WASHINGTON - People who used a Facebook account in the U.S. between 2007 and 2022 may be eligible to receive money after its parent company, Meta, agreed to settle a lawsuit alleging it shared users' data without their consent.
The case sprang from 2018 revelations that Cambridge Analytica, a firm with ties to former President Trump's political strategist Steve Bannon, had paid a Facebook app developer for access to the personal information of about 87 million users of the platform. That data was then used to target U.S. voters during the 2016 campaign that culminated in Trump’s election as the 45th president.
Meta agreed to settle the suit in December for $725 million, and has expressly denied any liability or wrongdoing.
The California tech giant said in a statement that it pursued a settlement because it was in the best interest of its community and shareholders.
Those who may now be able to get cash include all U.S. Facebook users on the site between May 24, 2007, and December 22, 2022.
The claim is only valid if a person resided in America during the entirety of that time.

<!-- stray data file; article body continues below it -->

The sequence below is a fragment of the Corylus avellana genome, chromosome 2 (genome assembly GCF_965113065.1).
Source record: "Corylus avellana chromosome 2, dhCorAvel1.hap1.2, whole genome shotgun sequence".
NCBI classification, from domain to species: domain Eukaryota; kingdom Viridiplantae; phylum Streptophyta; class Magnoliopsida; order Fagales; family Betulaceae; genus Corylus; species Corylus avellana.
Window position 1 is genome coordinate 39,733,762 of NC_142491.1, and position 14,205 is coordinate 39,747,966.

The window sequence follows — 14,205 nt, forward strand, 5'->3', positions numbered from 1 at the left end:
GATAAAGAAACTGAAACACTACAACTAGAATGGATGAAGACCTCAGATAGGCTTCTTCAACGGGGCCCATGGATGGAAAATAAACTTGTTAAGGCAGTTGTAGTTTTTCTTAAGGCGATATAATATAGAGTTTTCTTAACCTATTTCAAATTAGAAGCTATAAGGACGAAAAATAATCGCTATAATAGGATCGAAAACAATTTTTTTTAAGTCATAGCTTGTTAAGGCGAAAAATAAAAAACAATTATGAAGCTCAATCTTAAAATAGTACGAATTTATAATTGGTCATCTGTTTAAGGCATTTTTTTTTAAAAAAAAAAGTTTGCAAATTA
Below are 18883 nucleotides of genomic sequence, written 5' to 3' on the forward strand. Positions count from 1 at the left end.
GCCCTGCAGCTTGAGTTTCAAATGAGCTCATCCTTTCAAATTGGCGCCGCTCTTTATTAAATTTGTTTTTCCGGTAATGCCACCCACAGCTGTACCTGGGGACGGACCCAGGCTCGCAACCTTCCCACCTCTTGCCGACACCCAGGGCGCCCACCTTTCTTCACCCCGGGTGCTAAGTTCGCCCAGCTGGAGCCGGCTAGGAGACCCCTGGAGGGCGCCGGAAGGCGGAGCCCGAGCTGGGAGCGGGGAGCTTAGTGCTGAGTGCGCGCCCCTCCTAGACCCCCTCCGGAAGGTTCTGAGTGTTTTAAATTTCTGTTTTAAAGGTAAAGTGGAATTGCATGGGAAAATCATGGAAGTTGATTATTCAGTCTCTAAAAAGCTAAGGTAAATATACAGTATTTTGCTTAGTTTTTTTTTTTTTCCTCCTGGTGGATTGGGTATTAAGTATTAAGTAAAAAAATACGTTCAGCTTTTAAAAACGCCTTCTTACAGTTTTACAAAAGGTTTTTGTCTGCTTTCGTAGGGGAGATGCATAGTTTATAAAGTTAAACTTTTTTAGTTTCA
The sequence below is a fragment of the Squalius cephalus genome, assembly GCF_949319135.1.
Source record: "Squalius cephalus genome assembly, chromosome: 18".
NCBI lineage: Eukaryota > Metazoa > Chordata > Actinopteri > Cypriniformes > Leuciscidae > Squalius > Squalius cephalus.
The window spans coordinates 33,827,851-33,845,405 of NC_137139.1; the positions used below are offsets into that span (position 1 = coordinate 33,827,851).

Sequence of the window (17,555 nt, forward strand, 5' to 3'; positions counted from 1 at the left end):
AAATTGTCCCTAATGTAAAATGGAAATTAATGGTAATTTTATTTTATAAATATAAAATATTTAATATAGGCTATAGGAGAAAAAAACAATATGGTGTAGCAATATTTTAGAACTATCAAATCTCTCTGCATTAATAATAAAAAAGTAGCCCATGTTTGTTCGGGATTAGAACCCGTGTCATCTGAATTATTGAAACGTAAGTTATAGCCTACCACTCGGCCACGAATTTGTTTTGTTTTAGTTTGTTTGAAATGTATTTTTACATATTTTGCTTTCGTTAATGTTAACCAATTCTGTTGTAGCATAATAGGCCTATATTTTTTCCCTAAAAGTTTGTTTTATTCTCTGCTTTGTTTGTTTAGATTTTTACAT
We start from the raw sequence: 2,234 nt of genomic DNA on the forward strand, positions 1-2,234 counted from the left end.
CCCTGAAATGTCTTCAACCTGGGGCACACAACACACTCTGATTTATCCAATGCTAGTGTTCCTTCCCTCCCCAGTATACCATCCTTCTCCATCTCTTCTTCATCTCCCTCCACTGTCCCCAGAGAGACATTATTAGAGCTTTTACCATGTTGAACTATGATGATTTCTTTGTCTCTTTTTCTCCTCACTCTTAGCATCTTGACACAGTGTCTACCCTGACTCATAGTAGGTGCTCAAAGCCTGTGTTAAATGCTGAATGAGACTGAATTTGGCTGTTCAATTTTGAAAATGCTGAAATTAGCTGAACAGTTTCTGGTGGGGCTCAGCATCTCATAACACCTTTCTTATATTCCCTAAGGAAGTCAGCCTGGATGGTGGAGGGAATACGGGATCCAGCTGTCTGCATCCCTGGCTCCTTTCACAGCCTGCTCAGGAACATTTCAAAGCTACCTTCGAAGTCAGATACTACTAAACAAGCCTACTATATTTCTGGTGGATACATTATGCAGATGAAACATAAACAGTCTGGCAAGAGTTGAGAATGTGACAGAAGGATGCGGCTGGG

It is not known yet how much money individual users may get as part of the payout. That depends on how many people submit valid claims and how long a user was on Facebook during that period.
A final approval hearing is not scheduled until Sept. 7, and the eligible funds will not be released until after a court decides to approve the settlement.
The claim form must be submitted no later than Aug. 25. It can be submitted online or via mail to the settlement administrator.
Those who are eligible may also choose to opt-out of the settlement and receive no payment, allowing them to sue or be a part of another lawsuit related these allegations.
Unless a user has opted out, they are automatically part of the settlement. However, users who do nothing will not get a payment from the settlement and will give up the right to sue, continue to sue or be a part of another lawsuit related to these claims.
The Associated Press contributed to this report.